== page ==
Choudhry et al. (8) also showed that the cost-effectiveness of rosuvastatin treatment depends on baseline risk of developing coronary disease. Among JUPITER-eligible individuals with a Framingham Risk Score ≥10%, the cost-effectiveness of treatment was $14,200/QALY, but for those with a Framingham Risk Score <10%, it was more than 4-fold higher ($55,000/QALY). This result is consistent with other models of statins for primary prevention (10,11). Simply put, the cost of drug treatment is the same for all patients, but the absolute benefits are much lower in low-risk individuals, so cost-effectiveness becomes much less favorable as baseline risk is lowered.
The results of this cost-effectiveness analysis were also highly sensitive to model assumptions about adverse effects. The base case assumed that all individuals would feel completely well while taking rosuvastatin, without any annoying side effects or qualms about taking the drug every day for the rest of their lives. If, however, patients taking rosuvastatin had just a 2% decrement in their well-being, the cost-effectiveness ratio soared to more than $62,600 per QALY. This result implies that even small levels of adverse effects from treating healthy individuals will greatly affect the cost-effectiveness of preventive drug treatment. This is because the benefits of treatment are small in absolute terms and occur years in the future and so can be offset by even small negative effects of treatment.
On the cost side, Choudhry et al. (8) made 2 assumptions that reduce the net cost impact of rosuvastatin treatment. First, they assumed the drug price would decrease from $3.63/day to off-patent levels ($1.00/day) after 8 years. My back-of-the-envelope calculation is that the cost-effectiveness ratio would be at least $45,000/QALY if this assumption weren't made. Second, they omitted the added medical costs from living longer as a result of statin treatment, even though it is conventional to include such costs. That is a smaller effect, but including these costs would also have made the cost-effectiveness ratio less favorable.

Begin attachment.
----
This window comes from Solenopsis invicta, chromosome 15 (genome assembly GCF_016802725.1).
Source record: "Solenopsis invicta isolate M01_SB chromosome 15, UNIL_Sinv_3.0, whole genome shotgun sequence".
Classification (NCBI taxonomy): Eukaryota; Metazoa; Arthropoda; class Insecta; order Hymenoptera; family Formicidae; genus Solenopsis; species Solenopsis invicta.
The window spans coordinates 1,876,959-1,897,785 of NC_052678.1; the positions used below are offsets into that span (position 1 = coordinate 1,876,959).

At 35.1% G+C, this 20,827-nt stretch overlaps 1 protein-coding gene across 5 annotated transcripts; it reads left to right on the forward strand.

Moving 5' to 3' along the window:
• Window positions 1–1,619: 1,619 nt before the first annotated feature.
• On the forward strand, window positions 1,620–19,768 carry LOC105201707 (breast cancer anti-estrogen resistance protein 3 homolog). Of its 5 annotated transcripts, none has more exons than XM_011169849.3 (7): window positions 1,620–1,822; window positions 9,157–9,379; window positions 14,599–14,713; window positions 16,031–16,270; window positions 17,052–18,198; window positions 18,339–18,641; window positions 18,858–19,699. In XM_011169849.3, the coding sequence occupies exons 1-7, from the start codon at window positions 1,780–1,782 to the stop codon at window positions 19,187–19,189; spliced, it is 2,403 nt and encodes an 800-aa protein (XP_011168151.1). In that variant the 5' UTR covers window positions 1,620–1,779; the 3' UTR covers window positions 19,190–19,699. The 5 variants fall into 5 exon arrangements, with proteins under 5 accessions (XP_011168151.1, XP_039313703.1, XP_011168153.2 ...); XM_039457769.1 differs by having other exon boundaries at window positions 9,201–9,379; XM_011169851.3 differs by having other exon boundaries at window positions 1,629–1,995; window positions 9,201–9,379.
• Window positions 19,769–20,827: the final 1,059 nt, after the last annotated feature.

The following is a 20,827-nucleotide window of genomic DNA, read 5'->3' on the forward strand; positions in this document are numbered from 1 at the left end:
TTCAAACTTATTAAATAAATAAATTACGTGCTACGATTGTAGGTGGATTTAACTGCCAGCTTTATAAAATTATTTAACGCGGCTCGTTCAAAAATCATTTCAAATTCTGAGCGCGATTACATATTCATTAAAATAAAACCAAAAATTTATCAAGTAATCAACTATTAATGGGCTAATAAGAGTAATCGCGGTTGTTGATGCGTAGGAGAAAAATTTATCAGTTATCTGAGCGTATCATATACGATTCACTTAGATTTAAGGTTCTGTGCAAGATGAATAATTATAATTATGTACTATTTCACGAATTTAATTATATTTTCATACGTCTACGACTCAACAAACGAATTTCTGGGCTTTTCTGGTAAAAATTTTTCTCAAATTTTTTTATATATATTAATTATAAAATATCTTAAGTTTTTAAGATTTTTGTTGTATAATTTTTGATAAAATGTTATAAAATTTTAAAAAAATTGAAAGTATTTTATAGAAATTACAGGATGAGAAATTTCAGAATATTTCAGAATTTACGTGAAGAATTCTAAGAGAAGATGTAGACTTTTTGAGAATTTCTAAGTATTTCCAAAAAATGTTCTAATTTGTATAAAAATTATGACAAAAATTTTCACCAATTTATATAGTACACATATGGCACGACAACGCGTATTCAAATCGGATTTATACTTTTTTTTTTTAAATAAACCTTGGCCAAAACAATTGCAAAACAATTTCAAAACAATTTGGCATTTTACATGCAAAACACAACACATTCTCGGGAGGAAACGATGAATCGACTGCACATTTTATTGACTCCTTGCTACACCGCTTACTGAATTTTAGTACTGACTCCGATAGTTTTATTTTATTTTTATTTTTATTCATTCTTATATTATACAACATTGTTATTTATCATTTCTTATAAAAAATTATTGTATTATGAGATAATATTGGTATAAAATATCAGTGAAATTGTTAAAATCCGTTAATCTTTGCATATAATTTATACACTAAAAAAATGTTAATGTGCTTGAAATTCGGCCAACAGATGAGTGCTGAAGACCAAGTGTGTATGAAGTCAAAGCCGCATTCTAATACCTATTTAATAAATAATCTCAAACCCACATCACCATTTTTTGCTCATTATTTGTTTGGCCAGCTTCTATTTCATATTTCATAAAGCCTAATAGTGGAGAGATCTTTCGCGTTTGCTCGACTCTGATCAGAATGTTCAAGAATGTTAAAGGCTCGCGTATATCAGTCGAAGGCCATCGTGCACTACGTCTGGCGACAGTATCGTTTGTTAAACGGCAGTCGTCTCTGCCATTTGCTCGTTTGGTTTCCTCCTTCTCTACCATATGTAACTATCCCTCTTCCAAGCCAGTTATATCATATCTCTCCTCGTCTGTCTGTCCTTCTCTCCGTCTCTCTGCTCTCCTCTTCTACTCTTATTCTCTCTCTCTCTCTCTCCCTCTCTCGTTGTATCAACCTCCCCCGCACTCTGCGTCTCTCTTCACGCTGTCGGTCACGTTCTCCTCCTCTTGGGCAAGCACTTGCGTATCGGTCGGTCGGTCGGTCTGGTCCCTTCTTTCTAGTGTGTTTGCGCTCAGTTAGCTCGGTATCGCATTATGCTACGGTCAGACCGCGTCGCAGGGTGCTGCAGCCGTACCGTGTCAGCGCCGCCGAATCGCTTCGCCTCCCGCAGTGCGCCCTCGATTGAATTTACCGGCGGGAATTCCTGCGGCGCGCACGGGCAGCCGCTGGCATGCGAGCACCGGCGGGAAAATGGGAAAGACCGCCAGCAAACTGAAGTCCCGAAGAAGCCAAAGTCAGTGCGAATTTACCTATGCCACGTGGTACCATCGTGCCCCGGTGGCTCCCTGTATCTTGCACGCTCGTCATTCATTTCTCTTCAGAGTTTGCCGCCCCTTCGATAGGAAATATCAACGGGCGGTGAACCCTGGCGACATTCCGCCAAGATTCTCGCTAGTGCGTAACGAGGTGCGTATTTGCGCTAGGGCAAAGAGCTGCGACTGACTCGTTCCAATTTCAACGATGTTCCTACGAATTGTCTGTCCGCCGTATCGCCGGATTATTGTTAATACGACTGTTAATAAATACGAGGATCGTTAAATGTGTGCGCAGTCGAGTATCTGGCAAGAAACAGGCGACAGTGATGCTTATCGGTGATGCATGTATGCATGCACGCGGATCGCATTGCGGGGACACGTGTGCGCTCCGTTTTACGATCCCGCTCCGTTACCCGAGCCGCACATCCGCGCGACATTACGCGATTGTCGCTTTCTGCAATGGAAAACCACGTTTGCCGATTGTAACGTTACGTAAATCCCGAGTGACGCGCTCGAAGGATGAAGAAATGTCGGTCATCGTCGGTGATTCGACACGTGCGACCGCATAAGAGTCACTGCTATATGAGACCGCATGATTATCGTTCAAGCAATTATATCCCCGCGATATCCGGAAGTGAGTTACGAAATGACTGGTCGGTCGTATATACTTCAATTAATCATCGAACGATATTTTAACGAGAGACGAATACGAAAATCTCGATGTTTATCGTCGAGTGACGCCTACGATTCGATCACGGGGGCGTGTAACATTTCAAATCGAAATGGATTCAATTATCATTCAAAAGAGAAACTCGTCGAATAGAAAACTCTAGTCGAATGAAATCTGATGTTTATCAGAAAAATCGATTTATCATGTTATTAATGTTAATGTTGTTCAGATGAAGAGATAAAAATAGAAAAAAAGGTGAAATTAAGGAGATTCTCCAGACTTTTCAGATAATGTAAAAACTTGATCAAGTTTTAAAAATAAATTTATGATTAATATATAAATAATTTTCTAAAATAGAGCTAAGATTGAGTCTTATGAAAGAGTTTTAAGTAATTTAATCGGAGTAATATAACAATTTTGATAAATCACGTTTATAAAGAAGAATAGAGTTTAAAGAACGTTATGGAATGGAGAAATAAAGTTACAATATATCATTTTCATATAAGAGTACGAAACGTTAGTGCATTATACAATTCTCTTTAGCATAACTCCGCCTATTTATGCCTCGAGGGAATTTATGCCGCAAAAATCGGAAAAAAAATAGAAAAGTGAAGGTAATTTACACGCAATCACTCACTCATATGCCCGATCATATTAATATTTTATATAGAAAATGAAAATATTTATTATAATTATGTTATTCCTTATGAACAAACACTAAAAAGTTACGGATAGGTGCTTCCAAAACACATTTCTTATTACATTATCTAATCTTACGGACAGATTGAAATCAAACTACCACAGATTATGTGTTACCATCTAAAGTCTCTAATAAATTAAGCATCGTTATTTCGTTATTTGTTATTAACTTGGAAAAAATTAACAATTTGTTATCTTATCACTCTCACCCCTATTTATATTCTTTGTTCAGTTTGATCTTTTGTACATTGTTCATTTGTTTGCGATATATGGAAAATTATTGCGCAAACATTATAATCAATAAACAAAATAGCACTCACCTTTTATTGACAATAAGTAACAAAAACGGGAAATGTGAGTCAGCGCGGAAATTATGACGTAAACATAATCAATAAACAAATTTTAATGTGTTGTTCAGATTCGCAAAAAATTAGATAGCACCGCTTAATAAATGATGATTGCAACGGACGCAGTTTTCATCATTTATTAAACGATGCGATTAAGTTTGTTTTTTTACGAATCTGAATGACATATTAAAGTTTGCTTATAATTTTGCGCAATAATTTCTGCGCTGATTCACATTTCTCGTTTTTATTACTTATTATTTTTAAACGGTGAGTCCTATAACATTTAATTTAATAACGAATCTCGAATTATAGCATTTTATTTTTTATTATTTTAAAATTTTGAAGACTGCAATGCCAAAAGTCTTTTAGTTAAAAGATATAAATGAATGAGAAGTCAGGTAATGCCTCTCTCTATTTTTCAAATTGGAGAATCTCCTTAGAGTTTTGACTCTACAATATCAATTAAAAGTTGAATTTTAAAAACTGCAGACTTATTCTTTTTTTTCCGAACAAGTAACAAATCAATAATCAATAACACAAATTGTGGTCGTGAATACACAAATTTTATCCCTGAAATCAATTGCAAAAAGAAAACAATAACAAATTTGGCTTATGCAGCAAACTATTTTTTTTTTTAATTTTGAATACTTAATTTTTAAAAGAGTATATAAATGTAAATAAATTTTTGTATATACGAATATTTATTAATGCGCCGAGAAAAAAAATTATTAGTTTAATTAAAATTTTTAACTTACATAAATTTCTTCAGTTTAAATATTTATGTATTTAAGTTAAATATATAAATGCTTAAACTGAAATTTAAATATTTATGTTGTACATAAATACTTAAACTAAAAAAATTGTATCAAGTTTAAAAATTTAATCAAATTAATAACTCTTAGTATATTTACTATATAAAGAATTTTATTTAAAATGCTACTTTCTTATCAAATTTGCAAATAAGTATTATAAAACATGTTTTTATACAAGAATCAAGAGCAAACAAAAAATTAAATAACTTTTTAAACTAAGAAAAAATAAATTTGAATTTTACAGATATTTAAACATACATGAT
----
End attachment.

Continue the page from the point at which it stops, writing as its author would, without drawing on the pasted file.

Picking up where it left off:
It is essential to remember that a cost-effective therapy actually costs more money, not less. Prevention rarely saves money, despite the wishes of some that it did. It has been estimated that between 6 million and 12 million patients might begin statin treatment based on JUPITER results (7). Choudhry et al. (8) estimate that such treatment would increase lifetime health care costs by $7,900 per person, even after factoring in generic rosuvastatin prices and later cost saving from preventing heart disease. Putting these figures together implies it would cost between $50 billion and $95 billion to extend rosuvastatin therapy to JUPITER-eligible patients in the U.S. Are we convinced this is the best use of these health care dollars?
Dr. Hlatky has reported that he has no relationships to disclose.
↵⁎ Editorials published in the Journal of the American College of Cardiology reflect the views of the authors and do not necessarily represent the views of JACC or the American College of Cardiology.
- American College of Cardiology Foundation
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- Nambi V.,
- Tang Z.,
- et al.
- Choudhry N.K.,
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- Heart Protection Study Collaborative Group